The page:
Table of Contents

Handbook of Environmental and Resource Economics

Handbook of Environmental and Resource Economics

Elgar original reference

Edited by Jeroen C.J.M. van den Bergh

This major reference book comprises specially commissioned surveys in environmental and resource economics written by an international team of experts. Authoritative yet accessible, each entry provides a state-of-the-art summary of key areas that will be invaluable to researchers, practitioners and advanced students.

Preface

Edited by Jeroen C.J.M. van den Bergh

Subjects: economics and finance, environmental economics, environment, environmental economics

Extract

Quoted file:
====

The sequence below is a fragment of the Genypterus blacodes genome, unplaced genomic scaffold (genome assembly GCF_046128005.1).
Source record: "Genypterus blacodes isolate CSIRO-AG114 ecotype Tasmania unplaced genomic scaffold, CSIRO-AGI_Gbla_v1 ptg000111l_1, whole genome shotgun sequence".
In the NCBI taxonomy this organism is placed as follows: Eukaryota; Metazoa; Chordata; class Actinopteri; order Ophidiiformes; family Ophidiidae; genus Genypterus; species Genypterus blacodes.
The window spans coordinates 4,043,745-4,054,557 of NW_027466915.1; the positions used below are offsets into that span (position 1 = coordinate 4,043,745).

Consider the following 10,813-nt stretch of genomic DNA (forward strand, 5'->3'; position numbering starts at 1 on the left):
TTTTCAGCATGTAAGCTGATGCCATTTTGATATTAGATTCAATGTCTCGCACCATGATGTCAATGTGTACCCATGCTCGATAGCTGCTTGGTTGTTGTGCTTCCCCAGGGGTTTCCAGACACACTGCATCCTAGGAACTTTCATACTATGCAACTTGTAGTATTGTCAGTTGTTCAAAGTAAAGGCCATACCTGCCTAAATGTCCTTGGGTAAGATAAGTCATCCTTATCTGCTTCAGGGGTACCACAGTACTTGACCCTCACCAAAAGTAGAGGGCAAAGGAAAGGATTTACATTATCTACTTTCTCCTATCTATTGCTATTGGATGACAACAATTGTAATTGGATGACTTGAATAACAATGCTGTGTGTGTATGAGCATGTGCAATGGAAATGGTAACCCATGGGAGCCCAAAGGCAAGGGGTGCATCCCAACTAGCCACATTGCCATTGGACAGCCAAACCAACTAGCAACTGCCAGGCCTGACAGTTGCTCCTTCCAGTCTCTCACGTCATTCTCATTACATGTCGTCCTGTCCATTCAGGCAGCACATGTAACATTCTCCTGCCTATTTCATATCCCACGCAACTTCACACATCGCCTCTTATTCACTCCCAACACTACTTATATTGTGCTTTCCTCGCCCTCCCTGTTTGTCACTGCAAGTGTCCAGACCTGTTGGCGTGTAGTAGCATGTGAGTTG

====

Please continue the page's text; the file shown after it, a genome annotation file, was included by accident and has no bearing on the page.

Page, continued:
The aim of this handbook is to bring together in a systematic structure advanced but accessible surveys of a wide range of topics in ‘environmental and resource economics’ (E&RE). These are aimed principally at informing environmental economists about recent progress. E&RE has developed into various specialized sub-areas, indicated by the main structure of the book. Many new tools, theories and empirical studies have appeared over the last decade, which are only partly covered by other handbooks, monographs and advanced textbooks. Environmental economists whether involved in teaching, research or management - will want to maintain a grand overview of developments in E&RE, otherwise it is virtually impossible to assess the partiality of particular insights. This has been my main motivation for organizing this handbook. The contributions to the book are generally at an advanced level, beyond the undergraduate textbook level, and require in some cases a certain minimum knowledge of economics or environmental economics. In this sense, the book could act as a useful complement to an advanced textbook in graduate courses. In addition, many chapters can certainly be useful as concise introductions to specific topics in E&RE for a wider group of readers than economists, notably researchers in the natural and social sciences involved in environmental research. Most contributions keep technical discussion to a minimum, focusing instead on a verbal presention of the main ideas and arguments, and complementing these with technical statements only where these are regarded as being essential to the exposition. Without doubt,...